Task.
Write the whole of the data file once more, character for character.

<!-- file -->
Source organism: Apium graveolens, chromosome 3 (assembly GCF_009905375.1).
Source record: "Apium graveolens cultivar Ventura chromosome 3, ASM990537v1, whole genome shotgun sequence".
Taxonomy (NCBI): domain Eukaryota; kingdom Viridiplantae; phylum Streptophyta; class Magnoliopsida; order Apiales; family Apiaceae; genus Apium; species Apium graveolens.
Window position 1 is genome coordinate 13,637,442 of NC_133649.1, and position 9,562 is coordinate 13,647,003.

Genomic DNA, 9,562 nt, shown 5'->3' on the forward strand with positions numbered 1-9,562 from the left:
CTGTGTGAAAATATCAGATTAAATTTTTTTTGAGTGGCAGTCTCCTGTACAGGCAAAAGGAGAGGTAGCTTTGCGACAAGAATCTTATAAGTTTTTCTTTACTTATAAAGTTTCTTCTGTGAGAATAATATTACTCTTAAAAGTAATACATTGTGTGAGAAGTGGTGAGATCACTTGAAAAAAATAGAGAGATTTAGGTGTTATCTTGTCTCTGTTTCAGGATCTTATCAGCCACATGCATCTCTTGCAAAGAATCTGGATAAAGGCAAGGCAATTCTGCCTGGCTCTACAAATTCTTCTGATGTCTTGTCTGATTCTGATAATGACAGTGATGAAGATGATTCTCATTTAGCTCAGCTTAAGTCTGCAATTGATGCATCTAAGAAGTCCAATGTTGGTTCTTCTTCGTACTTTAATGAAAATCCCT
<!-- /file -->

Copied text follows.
Source organism: Apium graveolens, chromosome 3 (assembly GCF_009905375.1).
Source record: "Apium graveolens cultivar Ventura chromosome 3, ASM990537v1, whole genome shotgun sequence".
Taxonomy (NCBI): domain Eukaryota; kingdom Viridiplantae; phylum Streptophyta; class Magnoliopsida; order Apiales; family Apiaceae; genus Apium; species Apium graveolens.
Window position 1 is genome coordinate 13,637,442 of NC_133649.1, and position 9,562 is coordinate 13,647,003.

Genomic DNA, 9,562 nt, shown 5'->3' on the forward strand with positions numbered 1-9,562 from the left:
CTGTGTGAAAATATCAGATTAAATTTTTTTTGAGTGGCAGTCTCCTGTACAGGCAAAAGGAGAGGTAGCTTTGCGACAAGAATCTTATAAGTTTTTCTTTACTTATAAAGTTTCTTCTGTGAGAATAATATTACTCTTAAAAGTAATACATTGTGTGAGAAGTGGTGAGATCACTTGAAAAAAATAGAGAGATTTAGGTGTTATCTTGTCTCTGTTTCAGGATCTTATCAGCCACATGCATCTCTTGCAAAGAATCTGGATAAAGGCAAGGCAATTCTGCCTGGCTCTACAAATTCTTCTGATGTCTTGTCTGATTCTGATAATGACAGTGATGAAGATGATTCTCATTTAGCTCAGCTTAAGTCTGCAATTGATGCATCTAAGAAGTCCAATGTTGGTTCTTCTTCGTACTTTAATGAAAATCCCT